Q. So you haven't got faster within yourself, it's just down to circumstances with qualifying?
MW: I think I am a little bit quicker. As a modern F1 driver, we are always having to constantly adjust with the regulations. Whether it is with tires, higher fuel loads, we have always got micro-challenges within the regulations. It is up to us to get on top of it, and sometimes they go a little bit for you, and sometimes they don't go for you. Nobody is interested in listening when they don't go for you, so it just means you've got to get on with it. I think it was [Robert] Kubica and [Nick] Heidfeld at BMW, they had a total 180-degree turn based on the tires.
Q. So you think this year the regulations play to you?
MW: They certainly haven't hurt me. I seem to like them at the moment, yeah.
Q. There is the situation where there is perceived favoritism within the team, which one hopes has been ironed out in your discussions last week. But is there still a question mark in your mind that perhaps you don't speak the right language for the team, or that Helmut Marko has a lot of power?
MW: I certainly speak the right language for the team because the people that run the team are English, and that is no problem. I have a sensational relationship with Christian [Horner] and Adrian [Newey], plus all the design people there. We've been through a lot together. With Helmut – he has obviously been at Red Bull for quite a period but I don't deal with him on a day-to-day basis, so he isn't that important to me. But the people at Milton Keynes are.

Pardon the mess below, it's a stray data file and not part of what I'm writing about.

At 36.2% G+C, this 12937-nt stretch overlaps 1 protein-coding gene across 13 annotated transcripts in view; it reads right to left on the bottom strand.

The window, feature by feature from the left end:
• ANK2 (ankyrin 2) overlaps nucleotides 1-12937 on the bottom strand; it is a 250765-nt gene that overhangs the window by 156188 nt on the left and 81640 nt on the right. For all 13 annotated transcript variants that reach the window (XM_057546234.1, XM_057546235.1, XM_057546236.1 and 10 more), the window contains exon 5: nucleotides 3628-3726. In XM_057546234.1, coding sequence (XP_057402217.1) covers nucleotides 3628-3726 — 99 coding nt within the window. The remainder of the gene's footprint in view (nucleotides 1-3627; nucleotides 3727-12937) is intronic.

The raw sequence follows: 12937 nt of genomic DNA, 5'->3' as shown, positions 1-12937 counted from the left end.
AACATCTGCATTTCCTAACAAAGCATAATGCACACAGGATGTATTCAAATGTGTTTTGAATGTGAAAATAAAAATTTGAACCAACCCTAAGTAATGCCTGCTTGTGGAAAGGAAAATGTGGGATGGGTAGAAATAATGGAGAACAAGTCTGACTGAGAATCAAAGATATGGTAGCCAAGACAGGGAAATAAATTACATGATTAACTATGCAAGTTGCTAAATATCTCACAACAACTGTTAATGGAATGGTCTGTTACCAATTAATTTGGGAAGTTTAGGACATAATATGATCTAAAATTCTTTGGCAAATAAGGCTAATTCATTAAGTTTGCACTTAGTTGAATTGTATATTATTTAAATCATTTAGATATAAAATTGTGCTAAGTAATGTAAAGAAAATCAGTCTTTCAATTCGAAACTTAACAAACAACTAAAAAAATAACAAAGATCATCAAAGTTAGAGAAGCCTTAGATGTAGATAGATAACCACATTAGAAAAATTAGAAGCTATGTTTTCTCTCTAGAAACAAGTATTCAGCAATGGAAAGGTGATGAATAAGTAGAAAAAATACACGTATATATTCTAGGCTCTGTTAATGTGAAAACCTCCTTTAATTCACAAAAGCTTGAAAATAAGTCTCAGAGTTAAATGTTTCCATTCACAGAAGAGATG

Q. But aren't decisions being taken at a top level that could in some way influence your career?
MW: It could happen. But, I'm very, very confident that they are not. Technically the cars are identical. I think you know me well enough to know that I am not going to be driving around in something that is half a second slower than somebody else every weekend. I would not turn up to work for that. That is why I have been massively motivated with this team in the past and I will be in the future, because it is the best team in the pit lane to work for.Q. When you say that you have a good relationship with Christian Horner, I know you have business links through your GP3 team. Is it not strange that there was not more direct communication with you at either Turkey or Silverstone?
MW: I think that this is a team that is still growing. It is achieving some amazing things for how long we have been together as a group. And all of us are learning along the way. There have been some very smooth waters, with winning races and designing sensational racing cars. And there have been some choppy waters here and there, and that is inevitable at this level.